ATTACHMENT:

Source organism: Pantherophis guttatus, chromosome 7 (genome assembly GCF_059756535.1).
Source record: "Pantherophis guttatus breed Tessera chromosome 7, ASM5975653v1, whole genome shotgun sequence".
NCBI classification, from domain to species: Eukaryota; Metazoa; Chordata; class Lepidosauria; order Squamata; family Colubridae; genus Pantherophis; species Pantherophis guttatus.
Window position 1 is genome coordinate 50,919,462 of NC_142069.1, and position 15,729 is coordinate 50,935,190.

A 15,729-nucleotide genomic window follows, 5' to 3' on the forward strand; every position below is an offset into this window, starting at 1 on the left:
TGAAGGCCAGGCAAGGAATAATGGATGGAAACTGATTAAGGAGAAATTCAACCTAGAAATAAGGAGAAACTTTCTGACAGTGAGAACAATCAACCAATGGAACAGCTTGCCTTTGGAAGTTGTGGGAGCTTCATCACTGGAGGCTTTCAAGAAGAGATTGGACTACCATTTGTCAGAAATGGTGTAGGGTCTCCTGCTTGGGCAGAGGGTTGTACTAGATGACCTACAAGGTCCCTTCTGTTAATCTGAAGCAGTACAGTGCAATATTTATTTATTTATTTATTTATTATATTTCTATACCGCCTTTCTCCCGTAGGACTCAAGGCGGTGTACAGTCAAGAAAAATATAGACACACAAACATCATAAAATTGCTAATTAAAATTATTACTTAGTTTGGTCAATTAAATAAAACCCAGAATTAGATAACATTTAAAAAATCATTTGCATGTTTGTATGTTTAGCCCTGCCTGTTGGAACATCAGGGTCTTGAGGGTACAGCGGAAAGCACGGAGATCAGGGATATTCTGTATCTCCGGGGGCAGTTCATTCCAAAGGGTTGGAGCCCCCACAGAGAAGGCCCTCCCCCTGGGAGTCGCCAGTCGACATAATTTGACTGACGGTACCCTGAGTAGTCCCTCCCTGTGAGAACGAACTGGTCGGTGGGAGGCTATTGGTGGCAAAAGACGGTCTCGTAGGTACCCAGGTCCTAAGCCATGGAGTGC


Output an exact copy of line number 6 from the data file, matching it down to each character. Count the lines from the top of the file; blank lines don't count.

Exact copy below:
TGAAGGCCAGGCAAGGAATAATGGATGGAAACTGATTAAGGAGAAATTCAACCTAGAAATAAGGAGAAACTTTCTGACAGTGAGAACAATCAACCAATGGAACAGCTTGCCTTTGGAAGTTGTGGGAGCTTCATCACTGGAGGCTTTCAAGAAGAGATTGGACTACCATTTGTCAGAAATGGTGTAGGGTCTCCTGCTTGGGCAGAGGGTTGTACTAGATGACCTACAAGGTCCCTTCTGTTAATCTGAAGCAGTACAGTGCAATATTTATTTATTTATTTATTTATTATATTTCTATACCGCCTTTCTCCCGTAGGACTCAAGGCGGTGTACAGTCAAGAAAAATATAGACACACAAACATCATAAAATTGCTAATTAAAATTATTACTTAGTTTGGTCAATTAAATAAAACCCAGAATTAGATAACATTTAAAAAATCATTTGCATGTTTGTATGTTTAGCCCTGCCTGTTGGAACATCAGGGTCTTGAGGGTACAGCGGAAAGCACGGAGATCAGGGATATTCTGTATCTCCGGGGGCAGTTCATTCCAAAGGGTTGGAGCCCCCACAGAGAAGGCCCTCCCCCTGGGAGTCGCCAGTCGACATAATTTGACTGACGGTACCCTGAGTAGTCCCTCCCTGTGAGAACGAACTGGTCGGTGGGAGGCTATTGGTGGCAAAAGACGGTCTCGTAGGTACCCAGGTCCTAAGCCATGGAGTGC